kingdom, Israel.  Jeroboam, the first northern king, had established
               the worship of the golden calves at Dan and at Bethel.  Amos
               appeared at one of their services at Bethel and spoke out.
                 The herdsman-prophet went up to Bethel and by inspiration
               announced God's coming judgment upon the nations surrounding
               Israel for all their sins and crimes.  He got the ear of the people as
               they probably uttered "Amen" to his sermon, and "Preach on brother!" 
               But then the prophet stopped "preaching" and started "meddling"
               talking about the sins of Israel.

                 Israel was at the peak of its prosperity but had reached bottom
               spiritually, and was morally corrupt and decadent.
               Overview of the Book of Amos
                 Amos announced God's judgment against Israel's neighbors (1:1 -
               2:3).  He then turns to Judah (2:4-5) and Israel (2:6-16).  Details
               about Israel's specific sins and its impending judgment are related
               (3:1 - 6:14).

                 Amos was then given five visions of the coming judgment of
               Israel:  the locust plague, the devouring fire, the plumb line, a basket
               of summer fruit, and the altar (ch. 7-9).

                 In the course of the visions, a priest of the altar at Bethel,
               Amaziah, rises up in opposition to Amos (7:10-17).  The book ends
               with a glimpse of the splendor of the Messianic age (9:11-15).
               The Social Conscience of the People of God
                 Amos was a fiery prophet who evaluated people's religion
               through their conduct in society.  Surrounding nations were
               condemned because of their wickedness and cruelty to others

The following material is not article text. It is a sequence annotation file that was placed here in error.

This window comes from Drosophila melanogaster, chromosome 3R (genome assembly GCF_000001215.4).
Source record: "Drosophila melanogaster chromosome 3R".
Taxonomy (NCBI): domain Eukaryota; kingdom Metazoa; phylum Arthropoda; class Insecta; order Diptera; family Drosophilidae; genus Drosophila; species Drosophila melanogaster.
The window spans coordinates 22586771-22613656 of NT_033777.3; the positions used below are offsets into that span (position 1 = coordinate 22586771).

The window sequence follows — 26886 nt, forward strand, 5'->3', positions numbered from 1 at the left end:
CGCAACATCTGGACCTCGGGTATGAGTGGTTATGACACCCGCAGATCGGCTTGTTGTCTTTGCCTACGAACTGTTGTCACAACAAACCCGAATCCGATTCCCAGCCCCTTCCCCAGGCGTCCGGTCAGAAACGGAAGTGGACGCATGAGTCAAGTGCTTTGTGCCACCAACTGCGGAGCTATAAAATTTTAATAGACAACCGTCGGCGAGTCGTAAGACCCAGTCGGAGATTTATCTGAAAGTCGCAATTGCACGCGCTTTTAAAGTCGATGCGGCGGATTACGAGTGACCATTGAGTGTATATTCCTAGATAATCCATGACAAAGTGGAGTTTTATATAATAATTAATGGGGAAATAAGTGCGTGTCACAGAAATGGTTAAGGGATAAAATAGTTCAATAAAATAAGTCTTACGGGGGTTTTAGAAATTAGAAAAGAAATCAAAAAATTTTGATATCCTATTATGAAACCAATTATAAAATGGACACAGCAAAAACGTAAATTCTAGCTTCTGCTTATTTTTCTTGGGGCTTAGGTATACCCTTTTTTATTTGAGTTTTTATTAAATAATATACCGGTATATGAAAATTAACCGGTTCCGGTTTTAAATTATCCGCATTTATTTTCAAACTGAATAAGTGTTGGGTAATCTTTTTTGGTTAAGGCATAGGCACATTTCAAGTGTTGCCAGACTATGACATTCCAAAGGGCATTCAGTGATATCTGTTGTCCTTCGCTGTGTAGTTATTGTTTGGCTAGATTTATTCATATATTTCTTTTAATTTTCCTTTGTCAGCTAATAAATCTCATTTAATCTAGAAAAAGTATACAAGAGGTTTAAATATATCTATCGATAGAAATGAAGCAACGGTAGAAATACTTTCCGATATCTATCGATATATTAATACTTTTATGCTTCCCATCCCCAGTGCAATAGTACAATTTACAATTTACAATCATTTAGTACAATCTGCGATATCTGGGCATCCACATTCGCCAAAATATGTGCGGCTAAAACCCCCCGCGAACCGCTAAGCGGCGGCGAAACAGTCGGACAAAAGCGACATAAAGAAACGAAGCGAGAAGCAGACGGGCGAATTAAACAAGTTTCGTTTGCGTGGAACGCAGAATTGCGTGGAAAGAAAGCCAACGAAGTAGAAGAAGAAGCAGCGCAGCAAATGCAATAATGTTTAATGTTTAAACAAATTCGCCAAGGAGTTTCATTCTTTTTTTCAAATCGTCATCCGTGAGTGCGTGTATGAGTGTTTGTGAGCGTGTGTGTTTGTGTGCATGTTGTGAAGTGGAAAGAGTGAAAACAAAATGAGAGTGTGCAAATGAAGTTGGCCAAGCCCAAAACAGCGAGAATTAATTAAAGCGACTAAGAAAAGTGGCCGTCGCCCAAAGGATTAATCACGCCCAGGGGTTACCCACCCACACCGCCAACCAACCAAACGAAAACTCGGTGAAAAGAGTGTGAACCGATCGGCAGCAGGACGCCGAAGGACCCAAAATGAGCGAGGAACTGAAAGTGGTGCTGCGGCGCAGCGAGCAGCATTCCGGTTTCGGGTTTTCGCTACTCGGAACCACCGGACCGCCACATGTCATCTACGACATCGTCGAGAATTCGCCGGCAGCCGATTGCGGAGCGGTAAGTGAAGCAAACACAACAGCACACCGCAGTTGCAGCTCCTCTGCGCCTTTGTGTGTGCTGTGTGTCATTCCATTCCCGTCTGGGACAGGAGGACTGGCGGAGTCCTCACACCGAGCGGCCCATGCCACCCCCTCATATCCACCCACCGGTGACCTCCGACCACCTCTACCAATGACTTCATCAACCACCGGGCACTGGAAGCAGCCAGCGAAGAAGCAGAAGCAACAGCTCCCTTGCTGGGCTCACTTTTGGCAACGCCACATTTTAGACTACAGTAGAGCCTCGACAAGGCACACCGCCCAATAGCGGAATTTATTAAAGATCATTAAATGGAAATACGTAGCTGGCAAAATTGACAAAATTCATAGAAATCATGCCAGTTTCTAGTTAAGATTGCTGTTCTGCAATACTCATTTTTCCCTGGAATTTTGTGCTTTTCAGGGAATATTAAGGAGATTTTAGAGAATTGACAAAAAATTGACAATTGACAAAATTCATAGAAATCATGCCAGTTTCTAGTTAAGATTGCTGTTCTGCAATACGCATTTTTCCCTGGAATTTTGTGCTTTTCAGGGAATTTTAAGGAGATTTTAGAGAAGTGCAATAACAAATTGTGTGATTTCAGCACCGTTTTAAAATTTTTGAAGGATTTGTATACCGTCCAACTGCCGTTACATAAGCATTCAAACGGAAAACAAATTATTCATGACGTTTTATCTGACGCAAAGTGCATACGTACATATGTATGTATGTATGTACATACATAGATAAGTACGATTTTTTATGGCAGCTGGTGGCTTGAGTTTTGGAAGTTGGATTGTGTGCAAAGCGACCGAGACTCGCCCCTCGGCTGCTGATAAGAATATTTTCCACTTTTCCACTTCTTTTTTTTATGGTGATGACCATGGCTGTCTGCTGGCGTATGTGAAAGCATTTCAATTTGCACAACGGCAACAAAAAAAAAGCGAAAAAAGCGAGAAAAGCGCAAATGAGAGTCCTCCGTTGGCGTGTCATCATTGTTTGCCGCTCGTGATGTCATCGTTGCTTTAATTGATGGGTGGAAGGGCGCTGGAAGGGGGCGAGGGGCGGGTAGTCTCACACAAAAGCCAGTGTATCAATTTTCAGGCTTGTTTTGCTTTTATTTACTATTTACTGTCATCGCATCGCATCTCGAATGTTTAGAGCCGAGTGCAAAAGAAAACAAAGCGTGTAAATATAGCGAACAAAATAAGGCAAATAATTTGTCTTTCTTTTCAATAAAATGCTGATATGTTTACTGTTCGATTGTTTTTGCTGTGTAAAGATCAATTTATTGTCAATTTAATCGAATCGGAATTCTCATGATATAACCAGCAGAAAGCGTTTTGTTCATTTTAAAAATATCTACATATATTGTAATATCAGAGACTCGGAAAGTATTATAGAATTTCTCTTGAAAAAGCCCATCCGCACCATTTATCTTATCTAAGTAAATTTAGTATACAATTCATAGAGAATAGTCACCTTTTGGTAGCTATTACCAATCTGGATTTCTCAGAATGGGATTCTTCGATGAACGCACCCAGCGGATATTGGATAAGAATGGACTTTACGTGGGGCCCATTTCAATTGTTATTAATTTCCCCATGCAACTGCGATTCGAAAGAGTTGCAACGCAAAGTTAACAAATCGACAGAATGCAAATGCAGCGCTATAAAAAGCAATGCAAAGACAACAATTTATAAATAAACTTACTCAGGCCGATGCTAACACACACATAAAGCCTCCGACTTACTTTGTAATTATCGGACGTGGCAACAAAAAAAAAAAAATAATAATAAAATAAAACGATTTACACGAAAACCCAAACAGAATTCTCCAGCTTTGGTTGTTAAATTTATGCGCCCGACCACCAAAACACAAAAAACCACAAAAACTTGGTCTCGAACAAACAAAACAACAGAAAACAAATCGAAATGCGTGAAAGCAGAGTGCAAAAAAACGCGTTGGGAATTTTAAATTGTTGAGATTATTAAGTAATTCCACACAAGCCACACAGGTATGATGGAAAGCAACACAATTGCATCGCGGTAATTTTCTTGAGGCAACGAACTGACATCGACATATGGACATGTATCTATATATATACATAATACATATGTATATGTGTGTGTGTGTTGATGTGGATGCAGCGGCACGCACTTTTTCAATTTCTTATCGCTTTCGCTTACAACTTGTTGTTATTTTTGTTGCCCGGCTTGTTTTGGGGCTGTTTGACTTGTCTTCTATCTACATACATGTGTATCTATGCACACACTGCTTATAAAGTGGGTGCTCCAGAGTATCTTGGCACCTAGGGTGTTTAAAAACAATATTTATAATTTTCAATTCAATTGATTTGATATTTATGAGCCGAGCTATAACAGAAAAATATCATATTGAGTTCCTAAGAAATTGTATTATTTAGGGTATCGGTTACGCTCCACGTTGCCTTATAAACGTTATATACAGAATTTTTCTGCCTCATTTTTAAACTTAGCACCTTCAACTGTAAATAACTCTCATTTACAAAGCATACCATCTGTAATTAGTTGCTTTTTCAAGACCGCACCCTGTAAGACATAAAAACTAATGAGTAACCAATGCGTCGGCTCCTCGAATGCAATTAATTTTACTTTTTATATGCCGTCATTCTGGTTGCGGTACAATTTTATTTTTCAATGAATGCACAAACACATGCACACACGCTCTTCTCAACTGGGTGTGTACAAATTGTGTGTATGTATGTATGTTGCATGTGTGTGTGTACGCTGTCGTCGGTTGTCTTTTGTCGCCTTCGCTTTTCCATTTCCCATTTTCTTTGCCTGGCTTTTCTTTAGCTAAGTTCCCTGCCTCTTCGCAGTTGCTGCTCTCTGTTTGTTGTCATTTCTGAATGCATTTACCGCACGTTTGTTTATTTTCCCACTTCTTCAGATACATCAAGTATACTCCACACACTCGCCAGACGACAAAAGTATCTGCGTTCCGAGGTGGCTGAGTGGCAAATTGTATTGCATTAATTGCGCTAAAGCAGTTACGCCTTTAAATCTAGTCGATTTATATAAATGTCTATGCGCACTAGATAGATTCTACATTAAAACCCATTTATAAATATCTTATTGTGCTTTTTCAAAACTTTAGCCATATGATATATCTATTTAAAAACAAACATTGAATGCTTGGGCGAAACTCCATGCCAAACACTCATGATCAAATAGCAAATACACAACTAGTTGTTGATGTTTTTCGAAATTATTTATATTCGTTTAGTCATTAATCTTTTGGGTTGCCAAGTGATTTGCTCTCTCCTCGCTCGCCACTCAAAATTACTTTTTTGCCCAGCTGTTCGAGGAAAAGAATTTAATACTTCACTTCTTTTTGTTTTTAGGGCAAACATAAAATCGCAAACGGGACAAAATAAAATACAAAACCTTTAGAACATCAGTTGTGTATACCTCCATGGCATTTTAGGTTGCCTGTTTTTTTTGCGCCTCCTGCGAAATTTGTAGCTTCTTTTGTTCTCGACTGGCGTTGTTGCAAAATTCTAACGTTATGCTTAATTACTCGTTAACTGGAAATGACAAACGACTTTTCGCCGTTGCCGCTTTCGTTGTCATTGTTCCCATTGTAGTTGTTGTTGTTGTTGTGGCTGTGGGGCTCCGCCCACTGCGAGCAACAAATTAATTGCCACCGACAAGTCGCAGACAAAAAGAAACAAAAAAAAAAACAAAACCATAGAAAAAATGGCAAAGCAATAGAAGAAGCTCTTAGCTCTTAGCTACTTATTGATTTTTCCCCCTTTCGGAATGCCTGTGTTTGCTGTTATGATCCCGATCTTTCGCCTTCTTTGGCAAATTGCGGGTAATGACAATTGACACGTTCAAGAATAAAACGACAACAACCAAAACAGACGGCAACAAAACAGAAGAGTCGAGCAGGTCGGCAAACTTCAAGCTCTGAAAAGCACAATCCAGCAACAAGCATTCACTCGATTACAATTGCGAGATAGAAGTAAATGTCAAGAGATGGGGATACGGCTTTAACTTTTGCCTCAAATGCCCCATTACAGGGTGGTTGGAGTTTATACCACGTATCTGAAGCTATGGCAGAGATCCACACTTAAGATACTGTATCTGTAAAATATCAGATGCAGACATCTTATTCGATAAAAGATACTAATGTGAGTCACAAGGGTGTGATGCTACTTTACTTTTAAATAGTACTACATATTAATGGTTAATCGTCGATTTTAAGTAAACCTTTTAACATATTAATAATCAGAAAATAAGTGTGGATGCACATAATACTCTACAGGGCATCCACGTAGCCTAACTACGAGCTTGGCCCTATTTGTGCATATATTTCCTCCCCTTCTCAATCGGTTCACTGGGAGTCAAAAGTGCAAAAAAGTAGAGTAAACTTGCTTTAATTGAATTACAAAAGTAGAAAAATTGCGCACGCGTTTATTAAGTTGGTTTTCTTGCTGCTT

(1:1-2:3).  The rulers of Israel were denounced as thieves, 
               and their wives as lazy, greedy, and oppressing the poor. (3:9-4:3).
                 In Amos' preaching the abuse of the poor is denounced severely
               (5:10-12).  The N.T. has similar warning for Christians (James 5:1-6).  
               In recent decades, liberal religious groups have abandoned the
               Bible for a social gospel, or social activism; while over the same
               period many conservative people have defended the Bible and
               neglected the poor, oppressed, and the helpless.  Abortion should not
               be abandoned to the Catholic Church as its social issue.  The plight
               of the elderly must not be left to federal agencies for solution.  Family
                              disintegration is a concern for every Christian.

- - - SERMON - - - 


               What Is Wrong With The Church?
               Hosea 1:1 - 14:9
                 In about 933 BC the kingdom of Israel was divided into two
               kingdoms.  The northern kingdom was usually called Israel but often
               it was designated by "Ephraim" bit most influential tribe.

                 In about 760 BC God sent His word by Hosea.  Very vividly the
               prophet describes God's people.  The picture is not beautiful; it looks
               too much like the church today for us to find enjoyment in looking at
               I.   Three Figures Describing Ephraim

                 1. A silly dove -- without understanding (7:11)

                    a.   They had forgotten the law of the Lord.
                    b.   They could not remember their own history.

                 2. A cake not turned --  (7:8)

                    a.   Tragedy strikes when no one is watching.

                 3. A taught heifer that loved to tread out the corn (10:11)
               II. Three Things These Conditions Had Done To Them

                 1. It made their love like a morning mist (6:4).
                    a.   Not lasting, easily burned away.

                 2. It caused them to hire lovers  (8:9).
                    a.   They courted the favor of their enemies.

                 3. It put them beyond help (4:17)
                    a.   Ephraim is joined to idols, wedded to them.
                    b.   Would not give them up.
               III. The Causes Which Brought About and Kept Alive These
                    Conditions with Ephraim

                 1. Ephraim feedeth on the winds (12:1)
                    a.   Speaking of their spiritual weakness.

                 2. Ephraim followeth the east wind.
                    a.   Their goals and aims were useless.

                 3. Bound up his iniquity and his sin (13:12).
                    a.   Tried to conceal it from self and God.
                    b.   Repentance and prayer called for.

                 Let us read the last verse of the book of Hosea, "Who is wise,
               that he may understand these thoughts? prudent, that he may know
               them? for the ways of the LORD are right and the just shall walk in
               them; but transgressors shall fall therein." 

-- Windell Gann -- Walking Thru the Bible --